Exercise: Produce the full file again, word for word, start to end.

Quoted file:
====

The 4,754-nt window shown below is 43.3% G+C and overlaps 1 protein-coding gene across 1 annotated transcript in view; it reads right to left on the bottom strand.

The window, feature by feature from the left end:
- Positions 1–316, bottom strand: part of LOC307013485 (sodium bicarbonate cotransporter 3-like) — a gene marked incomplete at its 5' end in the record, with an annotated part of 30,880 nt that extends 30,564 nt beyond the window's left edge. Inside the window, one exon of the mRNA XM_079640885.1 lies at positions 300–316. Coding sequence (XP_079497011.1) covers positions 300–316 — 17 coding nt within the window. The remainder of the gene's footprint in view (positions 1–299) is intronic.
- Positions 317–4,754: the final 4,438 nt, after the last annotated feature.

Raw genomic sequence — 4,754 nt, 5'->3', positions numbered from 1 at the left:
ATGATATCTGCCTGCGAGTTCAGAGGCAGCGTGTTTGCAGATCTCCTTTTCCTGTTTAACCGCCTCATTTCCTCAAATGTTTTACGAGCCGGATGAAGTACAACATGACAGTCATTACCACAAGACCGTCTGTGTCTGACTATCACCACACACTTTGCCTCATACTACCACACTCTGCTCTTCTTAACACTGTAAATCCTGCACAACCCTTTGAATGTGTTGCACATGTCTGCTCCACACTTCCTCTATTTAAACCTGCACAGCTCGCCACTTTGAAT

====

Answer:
The 4,754-nt window shown below is 43.3% G+C and overlaps 1 protein-coding gene across 1 annotated transcript in view; it reads right to left on the bottom strand.

The window, feature by feature from the left end:
- Positions 1–316, bottom strand: part of LOC307013485 (sodium bicarbonate cotransporter 3-like) — a gene marked incomplete at its 5' end in the record, with an annotated part of 30,880 nt that extends 30,564 nt beyond the window's left edge. Inside the window, one exon of the mRNA XM_079640885.1 lies at positions 300–316. Coding sequence (XP_079497011.1) covers positions 300–316 — 17 coding nt within the window. The remainder of the gene's footprint in view (positions 1–299) is intronic.
- Positions 317–4,754: the final 4,438 nt, after the last annotated feature.

Raw genomic sequence — 4,754 nt, 5'->3', positions numbered from 1 at the left:
ATGATATCTGCCTGCGAGTTCAGAGGCAGCGTGTTTGCAGATCTCCTTTTCCTGTTTAACCGCCTCATTTCCTCAAATGTTTTACGAGCCGGATGAAGTACAACATGACAGTCATTACCACAAGACCGTCTGTGTCTGACTATCACCACACACTTTGCCTCATACTACCACACTCTGCTCTTCTTAACACTGTAAATCCTGCACAACCCTTTGAATGTGTTGCACATGTCTGCTCCACACTTCCTCTATTTAAACCTGCACAGCTCGCCACTTTGAAT